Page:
True-to-life tales resonate with judge and audiences at this year's Berlin International Film Festival
For almost 70 years, the Berlin International Film Festival has been one of the best platforms for world and Asian cinema. And this year was no exception. Its 69th edition wrapped at the weekend with a major triumph for director Nadav Lapid whose film “Synonyms” became the first Israeli movie to win the prestigious Golden Bear.
The Franco-Israeli co-production is the third feature film directed by Lapid, who was praised as the rising star of Israeli cinema for his 2014 film “The Kindergarten Teacher”, which premiered at the Critic’s Week in Cannes and was later remade in an American version. This year was also the first time Lapid had been invited to screen his film in Berlin, with “Synonyms” taking home not only praise from film critics, but also one of the biggest awards in cinema.
“‘Synonyms’ might be a scandal in Israel and even in France, but for me the film is a big celebration of cinema,” Lapid said in his acceptance speech.
In the film, which is set in Paris, Lapid instils his own experiences, feelings and anger in his main character Yoav, a man who escapes from Israel to Paris and finds his way to an empty apartment and has his clothes stolen while he is taking a shower. Despite being saved by a young couple, Yoav struggles in the foreign city, and tries to get rid of his identity by speaking only French. But all too often, his Israeli persona comes back to haunt him in a Europe where migrants are not always warmly welcomed.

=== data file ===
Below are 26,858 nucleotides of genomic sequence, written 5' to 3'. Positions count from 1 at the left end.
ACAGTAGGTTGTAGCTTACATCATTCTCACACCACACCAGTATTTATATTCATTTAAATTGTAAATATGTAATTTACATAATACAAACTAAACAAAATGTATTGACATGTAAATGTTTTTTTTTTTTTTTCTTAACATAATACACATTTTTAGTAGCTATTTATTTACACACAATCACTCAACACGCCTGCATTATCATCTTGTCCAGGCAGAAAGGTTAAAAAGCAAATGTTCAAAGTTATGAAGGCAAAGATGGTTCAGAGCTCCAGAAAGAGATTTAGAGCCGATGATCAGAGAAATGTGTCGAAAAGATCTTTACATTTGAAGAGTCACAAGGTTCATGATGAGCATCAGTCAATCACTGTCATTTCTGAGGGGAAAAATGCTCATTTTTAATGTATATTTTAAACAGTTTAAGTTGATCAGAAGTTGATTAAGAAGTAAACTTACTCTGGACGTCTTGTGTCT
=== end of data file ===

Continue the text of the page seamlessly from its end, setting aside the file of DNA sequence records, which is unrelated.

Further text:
Francois Ozon’s latest film “By The Grace of God”, in which the main character decides to confront the priest who sexually abused him when he was a boy, won Grand Jury Prize, while German filmmaker Angela Schanelac won the Silver Bear for Best Director for her latest film “I Was a Home, But...”.
Chinese director Wang Xiaoshuai /AFP Photo
Chinese cinema also enjoyed another big year at the Berlinale, with Wang Xiaoshuai’s latest outing “So Long, My Son” winning both the Silver Bear for Best Actor and Silver Bear for Best Actress.
“Five years ago, I was down there in the audience. Today I am standing right here,” actor Wang Jingchun noted during his acceptance speech for the Silver Bear. A familiar face in Chinese cinema, he has starred in many successful films including “Black Coal, Thin Ice”, which won the Golden Bear in 2014.